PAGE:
5. I like trailers, but then I'm 'blessed' with a fairly rubbish memory. I just try and avoid trailers in the week or two beforehand and then I don't tend to remember the green car. (Although I do know what you mean, and a particularly bad trailer can clue you in too much, like everything that came out for Prometheus.)

    But the pre-movie interviews and clips before some films in the cinema (usually an advert for something else, like M&Ms, who have sponsored the film) do annoy me, for the reasons you have mentioned above. We need an adblock for life… 😉

    Strangely, when I watch a film on DVD or Blu-Ray at home, I usually like to watch the trailer after I've watched the film. I find it interesting. My girlfriend finds it an amusing and vaguely baffling habit… =)

    Interestingly, studios like to have key scenes finished early, because the cycle of the film means that the first trailer often comes out before everything is finished, particularly when it comes to CG elements. Which is one of the reasons that the early John Carter trailers where a little bland, the director hadn't allowed for this and they were restricted by the content that was available for them to make the trailer from. (Also the reason you'll get some scenes in a trailer which might not be in the finished film…)

  6. I don't hate trailers (except for the especially hateful ones, like when Castaway gave away Tom Hanks's character gets rescued). On the other hand, I know what you mean — I think. There seems to be this assumption out there that audiences want to know as much as possible about the film. Problem is, these promo things rarely tell you anything interesting about the film — they're often just actors recounting the plot from the point of view of the characters they played.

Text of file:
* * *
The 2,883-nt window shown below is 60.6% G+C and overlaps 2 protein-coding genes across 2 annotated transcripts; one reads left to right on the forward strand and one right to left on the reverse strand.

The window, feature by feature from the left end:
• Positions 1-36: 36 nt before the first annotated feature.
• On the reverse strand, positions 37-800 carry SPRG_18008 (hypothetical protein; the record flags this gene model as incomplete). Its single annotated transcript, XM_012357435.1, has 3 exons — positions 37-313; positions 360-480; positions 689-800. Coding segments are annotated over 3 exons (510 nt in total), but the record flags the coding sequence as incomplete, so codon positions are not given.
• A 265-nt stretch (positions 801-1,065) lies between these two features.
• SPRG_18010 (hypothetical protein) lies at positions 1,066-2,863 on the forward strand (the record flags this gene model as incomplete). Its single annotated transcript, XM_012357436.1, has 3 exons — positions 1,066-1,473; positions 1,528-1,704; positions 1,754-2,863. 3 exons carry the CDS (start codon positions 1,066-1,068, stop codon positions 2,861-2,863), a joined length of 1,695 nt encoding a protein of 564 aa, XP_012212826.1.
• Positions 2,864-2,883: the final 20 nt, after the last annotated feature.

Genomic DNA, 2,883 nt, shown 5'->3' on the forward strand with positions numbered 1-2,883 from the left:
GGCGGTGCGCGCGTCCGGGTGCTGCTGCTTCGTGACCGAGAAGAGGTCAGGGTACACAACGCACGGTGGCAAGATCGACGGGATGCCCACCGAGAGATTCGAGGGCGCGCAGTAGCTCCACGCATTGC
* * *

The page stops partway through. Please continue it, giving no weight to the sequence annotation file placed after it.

There's also this assumption that anyone who likes films gets all caught up in the glamour and gossip. I once raved about a film I'd seen to a friend (the symbolism! the plot! the performances! the visual theme!), only for her to mention that one of the principals used to be married to another A-lister not even in the film. She got very confused when I asked her what the hell that had to do with what I was talking about. If she had wanted to change the topic, cool, but she didn't even know she was changing the topic, because Entertainment Tonight has taught her that gossip was "talking about film".

  7. I have not run into that business in the United States, Peter, but I would hate it if I did. I went on a persistent media blackout before Prometheus and Dark Knight Rises to avoid spoiling the scenes and plot arc. I realize explosions attract attention for advertisements, but damn it, if I see the bridge blow up, then I know how any scene with a bridge is going to end!

  8. That's really silly to do a promo of the movie they're about to show. I hardly even go to the movies anymore for entirely different reasons, but I'd be upset too if that happened to me.